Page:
Brasserie Prince

Brasserie Prince

1st August 2018 12.30pm

Brasserie Prince opened to much fanfare recently. Situated in the Balmoral Hotel, the Roux family have opened a relaxed style restaurant. It was a little chaotic for us on arrival, which was odd considering that the restaurant was not very busy. There were two men in front of us who were speaking to one of the front of house staff. Another three or four staff were hovering. The men were taken to their table and then we were left there for a fair few minutes before finally being acknowledged and taken to our table, even though staff were shooting past us back and forth at quite a rate.

Steak Tartare - Brasserie Prince

Steak Tartare – Brasserie Prince

Fries - Brasserie Prince

Fries – Brasserie Prince

The menu is French on one side and English on the other. I’m not really sure what the point of that is other than coming across as a bit pretentious – or perhaps I’m getting grumpy as I get older. Anyway, if steak tartare is on the menu, I like to try it. This was at an eye watering £27 but as it was just after pay day I thought I’d see what exacl;y was so special about it to justify the price tag, which was quite a bit more than many other items on the menu. My friend opted for the rump steak.

Rump steak - Brasserie Prince

Rump steak – Brasserie Prince

My steak tartare came with fries. This was the only thing that was different – well apart from being hidden under a mound of greenery and parmesan. The flavour was good and the quality of the meat was clear. The fries were decent enough. However, whilst nice, it was no better than what I can get elsewhere in the city for half the price. Across the table from me, the steak was being appreciated. This came with onion rings and French fries. It looked quite uninspiring in the plate though. That said, the steak was cooked well and was gobbled up by my friend.

Dark Chocolate Mousse - Brasserie Prince

Dark Chocolate Mousse – Brasserie Prince

We clearly had room for dessert, so I chose the dark chocolate mousse and my dining companion opted for the seasonal fresh fruit tart. My mousse was simple but beautiful. It was accompanied by some Gavottes biscuits which were incredibly light. My friend was a little disappointed with her fruit tart. She had been hoping for some kind of crème patisserie in it with a selection of fruit on top but what transpired was a fruit purée with two fruits on top, albeit plentiful. This was still a nice dessert but perhaps needs a little more explanation on the menu.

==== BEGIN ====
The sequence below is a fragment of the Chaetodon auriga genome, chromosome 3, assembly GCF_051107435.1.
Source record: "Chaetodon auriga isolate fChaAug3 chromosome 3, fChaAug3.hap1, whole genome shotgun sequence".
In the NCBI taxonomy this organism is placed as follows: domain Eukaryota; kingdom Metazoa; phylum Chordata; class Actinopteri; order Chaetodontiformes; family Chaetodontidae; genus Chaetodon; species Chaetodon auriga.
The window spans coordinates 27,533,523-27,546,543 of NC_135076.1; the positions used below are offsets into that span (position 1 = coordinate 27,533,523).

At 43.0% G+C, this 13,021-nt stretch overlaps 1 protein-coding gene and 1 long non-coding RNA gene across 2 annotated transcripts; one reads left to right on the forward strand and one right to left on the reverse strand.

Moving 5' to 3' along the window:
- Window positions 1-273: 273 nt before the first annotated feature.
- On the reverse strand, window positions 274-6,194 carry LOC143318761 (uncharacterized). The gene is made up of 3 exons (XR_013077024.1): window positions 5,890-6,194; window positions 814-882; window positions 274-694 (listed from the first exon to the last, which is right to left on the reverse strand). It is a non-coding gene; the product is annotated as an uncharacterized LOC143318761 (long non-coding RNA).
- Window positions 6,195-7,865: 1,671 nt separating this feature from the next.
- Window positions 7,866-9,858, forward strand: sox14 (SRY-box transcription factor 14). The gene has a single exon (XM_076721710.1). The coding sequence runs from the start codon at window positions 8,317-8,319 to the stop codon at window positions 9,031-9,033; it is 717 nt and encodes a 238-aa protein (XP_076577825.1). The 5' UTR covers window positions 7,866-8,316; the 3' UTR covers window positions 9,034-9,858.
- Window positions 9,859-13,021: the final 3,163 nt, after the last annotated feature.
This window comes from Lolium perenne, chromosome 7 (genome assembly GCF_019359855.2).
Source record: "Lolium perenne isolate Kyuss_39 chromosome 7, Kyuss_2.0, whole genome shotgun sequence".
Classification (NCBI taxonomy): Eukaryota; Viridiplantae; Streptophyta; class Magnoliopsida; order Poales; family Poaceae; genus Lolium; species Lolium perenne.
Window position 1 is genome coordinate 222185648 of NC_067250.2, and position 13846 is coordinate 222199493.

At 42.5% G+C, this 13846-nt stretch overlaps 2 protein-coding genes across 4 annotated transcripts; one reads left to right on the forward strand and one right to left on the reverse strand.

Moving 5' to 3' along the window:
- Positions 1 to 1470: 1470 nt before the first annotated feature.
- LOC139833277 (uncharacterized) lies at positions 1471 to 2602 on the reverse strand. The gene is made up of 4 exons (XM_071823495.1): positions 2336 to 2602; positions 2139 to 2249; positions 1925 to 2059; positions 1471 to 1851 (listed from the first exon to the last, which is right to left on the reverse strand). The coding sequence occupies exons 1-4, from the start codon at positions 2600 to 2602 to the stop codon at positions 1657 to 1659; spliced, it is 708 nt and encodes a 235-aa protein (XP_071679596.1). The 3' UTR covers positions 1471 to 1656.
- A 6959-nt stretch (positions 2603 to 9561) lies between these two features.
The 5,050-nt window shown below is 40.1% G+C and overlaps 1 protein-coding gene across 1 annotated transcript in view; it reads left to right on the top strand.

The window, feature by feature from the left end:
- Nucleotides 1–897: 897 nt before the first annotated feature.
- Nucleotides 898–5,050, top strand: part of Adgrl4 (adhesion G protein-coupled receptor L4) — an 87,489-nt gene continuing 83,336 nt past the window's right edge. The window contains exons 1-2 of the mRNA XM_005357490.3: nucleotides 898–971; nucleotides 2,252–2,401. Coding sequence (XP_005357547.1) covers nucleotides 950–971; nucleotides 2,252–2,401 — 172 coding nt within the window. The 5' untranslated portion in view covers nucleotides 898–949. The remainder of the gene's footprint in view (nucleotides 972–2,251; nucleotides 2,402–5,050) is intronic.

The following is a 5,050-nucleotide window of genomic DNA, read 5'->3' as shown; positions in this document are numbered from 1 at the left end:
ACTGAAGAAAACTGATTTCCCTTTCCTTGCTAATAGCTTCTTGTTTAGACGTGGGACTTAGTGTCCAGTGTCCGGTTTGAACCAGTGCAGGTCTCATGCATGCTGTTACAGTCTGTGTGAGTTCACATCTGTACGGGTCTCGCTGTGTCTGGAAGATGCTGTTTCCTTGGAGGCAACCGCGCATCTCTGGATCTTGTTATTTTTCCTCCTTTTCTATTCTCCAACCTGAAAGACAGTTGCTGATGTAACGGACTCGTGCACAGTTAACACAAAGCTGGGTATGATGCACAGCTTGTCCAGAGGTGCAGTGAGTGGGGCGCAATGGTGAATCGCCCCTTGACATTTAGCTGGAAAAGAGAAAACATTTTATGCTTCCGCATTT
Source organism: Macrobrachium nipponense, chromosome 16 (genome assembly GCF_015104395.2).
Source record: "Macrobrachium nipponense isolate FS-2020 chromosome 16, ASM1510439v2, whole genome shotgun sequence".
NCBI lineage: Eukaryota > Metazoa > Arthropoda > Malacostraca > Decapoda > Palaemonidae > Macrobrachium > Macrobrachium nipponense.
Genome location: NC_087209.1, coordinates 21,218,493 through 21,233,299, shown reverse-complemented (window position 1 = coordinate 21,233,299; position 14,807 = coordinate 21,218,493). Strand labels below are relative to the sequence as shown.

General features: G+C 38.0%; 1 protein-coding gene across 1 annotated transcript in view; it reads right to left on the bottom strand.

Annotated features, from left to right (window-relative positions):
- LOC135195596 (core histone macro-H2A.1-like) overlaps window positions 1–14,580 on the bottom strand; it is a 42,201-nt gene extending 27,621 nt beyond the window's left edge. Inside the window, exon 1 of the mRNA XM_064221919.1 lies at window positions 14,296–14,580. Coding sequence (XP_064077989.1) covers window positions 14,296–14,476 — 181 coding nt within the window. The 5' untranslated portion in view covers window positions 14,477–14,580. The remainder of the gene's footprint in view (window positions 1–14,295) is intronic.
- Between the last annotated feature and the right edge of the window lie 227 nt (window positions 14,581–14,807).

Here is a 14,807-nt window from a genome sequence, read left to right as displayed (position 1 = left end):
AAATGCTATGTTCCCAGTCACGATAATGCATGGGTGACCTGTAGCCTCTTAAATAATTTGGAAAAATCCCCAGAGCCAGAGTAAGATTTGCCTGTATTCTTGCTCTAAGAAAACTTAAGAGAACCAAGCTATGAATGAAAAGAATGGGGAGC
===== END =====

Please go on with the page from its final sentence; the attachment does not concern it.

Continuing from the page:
Seasonal Fruit Tart - Brasserie Prince

Seasonal Fruit Tart – Brasserie Prince

Overall we felt underwhelmed by Brasserie Prince. It was expensive for what it was. No doubt it will do well on the name and location but I’d pick many other places to eat before this one.

Food – 7.5/10
Service – 7.5/10
Atmosphere – 7/10
Value – 6/10

Overall – 28/40

Would I eat here again? Maybe but unlikely.

£77 for two mains and two desserts plus a glass of wine.

Cafe Tartine

Cafe Tartine

18th October 2017 6.30pm

Café Tartine is a family run French bistro found on the Shore. As the nights are drawing in, Café Tartine offers a cosy experience with candles in wine bottles scattered about the room. The menu covers the A-Z of rustic French food. I chose the chicken liver parfait, followed by pan-seared fillet of salmon. My dining companion opted for the French onion soup to start followed by mussels with fries.

As the starters were delivered to our table, we could see we were in for a lot of food. My parfait was delivered on a wooden board, with two large slices of toast, salad and a small pot of cranberry and orange jam. The parfait was wrapped in a slice of prosciutto which I am not sure added much. However, the whole dish was lovely. Even the salad was dressed well. I would have liked a little more of the cranberry jam but that’s more of a personal preference. Across from me, my friend had been given a ginormous bowl of French onion soup. She lapped up most of it though as it was so delicious. I also had a try of it and think this would be a great choice for lunch on a cold winter’s day. This soup also came with some large chunks of bread.

The mains were just as generous as the starters. My salmon was an incredible size. I had never had salmon skin so crispy either. The fillet sat in a pool of mussel veloute, which was truly beautiful. A handful of mussels, still in shells, were placed around the dish. To finish it off, there was samphire, green beans and a luscious pomme puree. It was so good that I ate way past the point of fullness! My friend was tucking into her large pot of mussels and accompanying fries. They were of good quality and the sauce was good. For those who can’t face a kilo pot of mussels, there is also a half kilo pot available on the list of starters.

We were way too stuffed for dessert, which was a shame as they looked really good. I would happily have the dishes a little smaller for a pound or two cheaper so I could fit in something sweet at the end. That being said, we left very content with what we’d eaten.

Food – 9/10
Service – 8/10
Atmosphere – 8/10
Value – 8/10

Overall – 33/40

Would I eat here again? Yes (that mussel veloute is still making me smile)

Cost £55 for two starters, mains and one large glass of wine.

Honey Poached Peach and Apricot - Le Roi Fou

Le Roi Fou

4th August 2017 6pm

Le Roi Fou can be found just off Broughton Street. Unassuming from the front, this French restaurant is understatedly elegant on the inside. We were seated at the back of the restaurant, which gave it a cosy feel. We were given a lovely little amuse bouche, whilst looking at the menus, which was essentially made from chickpea flour and tasted amazing. This was served with a dip which was delicious. We also got some very warm bread to dip in oil too. We were faced with three different menus; a pre-theatre, an a la carte and a tasting menu. We changed our mind several times but in the end chose the a la carte menu to order from. I went for the steak tartare as a starter (also available as a main) and then liver with bacon for my main. My dining companion chose the spicy Caribbean fish soup to start followed by the braised globe artichoke for her main.